Friday, March 11, 2016

Why MythBusters Should Be Our Model for Education | #30DBB - Day 12

 This is day 12 of "The Thirty Day Blog Binge." Learn more

Tonight I plan to sit down with my daughters, fire up the DVR, and enjoy the final three episodes of one of the greatest shows to ever hit the small screen: MythBusters. If you've never seen or heard of the great Jamie Hyneman and Adam Savage, fear not, for there will forever be MythBusters reruns on the Science Channel. But for a quick overview, check out the video below.

Beyond the great watchability of this duo, the more I see of them, the more I propose that the MythBusters model be adopted as our model for education. Why? Well, let's break down a  typical episode.

The MythBusters Model

First, the pair find a myth that they're interested in testing if it's true, possibly true, or a total hoax. (Airplane taking off on a conveyor belt, anyone?) They then brainstorm a bunch of ways to test it, starting with small-scale shop tests, eventually getting up to the full-scale insanity the show is known for. Along the way, they consult with experts when necessary, get unexpected results, and try things again and differently when their original plan doesn't work out.

At the end, they provide their analysis of the myth as confirmed, plausible, or busted. If it's been busted, they'll do whatever they have to do to replicate the results of the original myth (exploding bumper?), which typically involves things they have to warn you not to try at home.

Why does that sound so familiar...?

The MythBusters are engaged in their distinctive version of a common structure: The Engineering Design Process. There are literally thousands of versions of this process out there, but they all follow the same fundamental sequence as the version used by my district, which is shown below.

 The necessary components are:
  1. Identify the problem
  2. Brainstorm solutions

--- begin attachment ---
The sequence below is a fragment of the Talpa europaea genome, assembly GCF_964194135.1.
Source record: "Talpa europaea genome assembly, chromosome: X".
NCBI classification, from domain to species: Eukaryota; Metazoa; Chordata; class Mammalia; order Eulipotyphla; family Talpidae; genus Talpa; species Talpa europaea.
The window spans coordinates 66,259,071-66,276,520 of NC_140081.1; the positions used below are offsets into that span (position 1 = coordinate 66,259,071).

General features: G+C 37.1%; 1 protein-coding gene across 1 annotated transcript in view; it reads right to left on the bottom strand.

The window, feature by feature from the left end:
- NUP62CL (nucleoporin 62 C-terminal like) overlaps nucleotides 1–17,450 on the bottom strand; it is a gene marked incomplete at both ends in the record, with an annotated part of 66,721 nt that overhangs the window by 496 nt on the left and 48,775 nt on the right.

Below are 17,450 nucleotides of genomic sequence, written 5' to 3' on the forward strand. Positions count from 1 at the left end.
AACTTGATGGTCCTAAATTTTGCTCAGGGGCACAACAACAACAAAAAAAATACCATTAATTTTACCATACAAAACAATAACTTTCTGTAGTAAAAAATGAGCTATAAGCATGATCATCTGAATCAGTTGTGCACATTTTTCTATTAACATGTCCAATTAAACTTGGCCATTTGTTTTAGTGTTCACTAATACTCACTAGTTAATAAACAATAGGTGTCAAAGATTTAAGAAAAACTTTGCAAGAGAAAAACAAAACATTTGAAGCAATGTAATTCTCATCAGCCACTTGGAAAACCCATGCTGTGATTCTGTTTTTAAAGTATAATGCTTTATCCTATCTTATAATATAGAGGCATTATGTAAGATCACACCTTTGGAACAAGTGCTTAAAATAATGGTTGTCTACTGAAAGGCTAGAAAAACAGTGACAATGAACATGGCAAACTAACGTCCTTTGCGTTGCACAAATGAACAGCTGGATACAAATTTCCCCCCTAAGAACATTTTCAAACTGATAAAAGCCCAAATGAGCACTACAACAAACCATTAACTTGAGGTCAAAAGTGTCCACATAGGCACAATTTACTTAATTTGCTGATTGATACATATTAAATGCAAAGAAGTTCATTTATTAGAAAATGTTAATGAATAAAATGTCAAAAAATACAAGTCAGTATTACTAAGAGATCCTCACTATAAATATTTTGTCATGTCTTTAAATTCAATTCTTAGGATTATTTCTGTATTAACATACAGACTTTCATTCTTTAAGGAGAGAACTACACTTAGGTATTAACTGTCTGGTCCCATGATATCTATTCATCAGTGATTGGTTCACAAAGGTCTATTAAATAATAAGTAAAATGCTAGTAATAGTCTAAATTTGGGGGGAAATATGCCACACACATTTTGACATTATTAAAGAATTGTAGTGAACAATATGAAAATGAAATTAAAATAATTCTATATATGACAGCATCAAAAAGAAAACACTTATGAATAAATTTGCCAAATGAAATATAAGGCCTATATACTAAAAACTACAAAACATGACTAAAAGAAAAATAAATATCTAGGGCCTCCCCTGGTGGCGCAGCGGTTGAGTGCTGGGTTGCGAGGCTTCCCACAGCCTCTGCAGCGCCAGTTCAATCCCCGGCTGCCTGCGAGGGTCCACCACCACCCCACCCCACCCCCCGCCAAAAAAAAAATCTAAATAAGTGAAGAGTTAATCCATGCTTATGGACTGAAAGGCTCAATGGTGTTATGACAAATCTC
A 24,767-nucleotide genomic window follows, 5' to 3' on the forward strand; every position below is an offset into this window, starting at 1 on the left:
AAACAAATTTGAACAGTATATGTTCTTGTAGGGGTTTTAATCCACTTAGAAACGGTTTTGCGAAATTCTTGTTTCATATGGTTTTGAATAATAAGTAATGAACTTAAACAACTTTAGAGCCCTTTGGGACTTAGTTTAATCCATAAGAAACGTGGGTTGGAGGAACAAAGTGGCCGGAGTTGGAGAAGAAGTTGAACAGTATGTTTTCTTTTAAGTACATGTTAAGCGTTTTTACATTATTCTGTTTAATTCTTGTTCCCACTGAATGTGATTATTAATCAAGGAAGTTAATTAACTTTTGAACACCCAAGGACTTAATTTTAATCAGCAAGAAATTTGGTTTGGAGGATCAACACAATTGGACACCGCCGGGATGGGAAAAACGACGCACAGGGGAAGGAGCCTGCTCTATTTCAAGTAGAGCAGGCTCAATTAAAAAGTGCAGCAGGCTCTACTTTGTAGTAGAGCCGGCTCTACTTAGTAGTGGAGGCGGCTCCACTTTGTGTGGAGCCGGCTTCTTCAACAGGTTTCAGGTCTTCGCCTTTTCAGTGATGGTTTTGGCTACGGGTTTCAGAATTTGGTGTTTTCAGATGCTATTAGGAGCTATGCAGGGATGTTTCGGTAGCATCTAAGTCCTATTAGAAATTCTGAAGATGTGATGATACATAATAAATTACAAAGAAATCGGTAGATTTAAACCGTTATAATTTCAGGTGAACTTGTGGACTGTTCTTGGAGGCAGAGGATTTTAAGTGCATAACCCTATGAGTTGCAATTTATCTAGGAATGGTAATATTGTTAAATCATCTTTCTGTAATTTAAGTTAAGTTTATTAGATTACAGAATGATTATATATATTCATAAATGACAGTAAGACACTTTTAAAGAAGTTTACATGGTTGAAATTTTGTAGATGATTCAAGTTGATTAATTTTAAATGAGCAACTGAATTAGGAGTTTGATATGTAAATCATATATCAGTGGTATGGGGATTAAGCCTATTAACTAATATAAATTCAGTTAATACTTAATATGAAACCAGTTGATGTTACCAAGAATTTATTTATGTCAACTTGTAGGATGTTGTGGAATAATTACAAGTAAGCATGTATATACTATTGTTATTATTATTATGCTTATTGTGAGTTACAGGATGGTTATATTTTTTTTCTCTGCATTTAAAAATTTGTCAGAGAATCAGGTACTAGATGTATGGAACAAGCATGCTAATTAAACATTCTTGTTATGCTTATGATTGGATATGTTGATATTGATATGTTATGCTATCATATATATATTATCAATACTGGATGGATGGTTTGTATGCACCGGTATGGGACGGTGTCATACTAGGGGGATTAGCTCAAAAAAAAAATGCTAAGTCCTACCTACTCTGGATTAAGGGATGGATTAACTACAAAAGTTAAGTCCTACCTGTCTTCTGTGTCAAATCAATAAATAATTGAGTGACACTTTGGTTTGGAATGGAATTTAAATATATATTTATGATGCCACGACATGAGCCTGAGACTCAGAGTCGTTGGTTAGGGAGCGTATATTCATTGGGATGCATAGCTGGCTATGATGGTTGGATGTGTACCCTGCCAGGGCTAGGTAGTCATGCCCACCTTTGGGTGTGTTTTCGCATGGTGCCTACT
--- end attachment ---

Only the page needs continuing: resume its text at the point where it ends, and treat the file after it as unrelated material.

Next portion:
3. Design a plan
  4. Implement the plan
  5. Refine the plan
  6. Share the results
And in MythBusters, that's exactly what we see happening. It's a process that served them well for 14 years and almost 300 episodes, and it makes for both compelling television and a sound model for teaching kids to think through problems.

So what do we change?

There are countless, well-written posts about the need to prepare students for a future that hasn't been invented yet, that we need to stop teaching them answers that can be Googled, and how we need to teach them to ask the right questions instead of simply finding the correct answers.

And while we know that, the problem often becomes "What do I do when I walk in the classroom Monday?"

It's certainly not simple, but I think we can starts with small steps:
  1. Propose questions that are complex, understanding that students (and teachers) don't have all the necessary knowledge and skills at the beginning.

    In countless MythBusters episodes, they call in experts to help them guide their pursuit of an answer. Whether it's first-class marksmen, the world's top drifters (the "Fast and the Furious" kind), or the Blue Angels, the two hosts know they don't have all the answers. But they're willing to consult with those who have significant domain knowledge to help find them.

    As a teacher, it's okay to not to know everything. It's not okay to let our lack of knowledge stop students from pursuing answers.

  2. Expect students to learn tools to solve problems.

    Watching Jamie use a lathe or Adam weld together a steel model of the the shark from Jaws reminds me that tools and skills are a means to an end, not the end themselves. Our classrooms are often the equivalent of teaching a kid to use a drill press so they can pass a test on using a drill press. But if they can't create with it, what's the point of knowing how to use the tool at all?

    Technology, science equipment, mathematical tools: these are all things students will need to know how to use not for the sake of the thing itself, but as tools in the pursuit of truth.

  3. Teach students that "failure is always an option."

    One of the most oft-quoted lines from MythBusters is that one right there. And as students try to solve complex questions and work out elegant solutions, they're going to screw stuff up. A lot. Show them the purpose of failure as they make progress toward a solution. It took the MythBusters 10 years to finally launch a rocket-powered car into flight. Problem solving is a messy, non-linear process, and students need to learn to persevere through the chaos.

  4. Share results.

    Being able to communicate results is required of nearly every job that can't be done by a robot. We need to start creating space in our classrooms for students to provide data, but then create narratives about the data that make their findings clear and relevant. We need to help our students tell a compelling story from the data that's as clear as confirmed, plausible, or busted.

So as the MythBusters pull down the steel door at the M5 Workshop for the last time, we should consider their longevity. In doing so, we'll realize just how compelling the process of discovery is, and that their success comes from more than explosions, singed eyebrows, and near death experiences. Instead, it's the drive in all of us, including our students, to wonder "Why?" about something we don't understand, and then pursue it passionately until we do.


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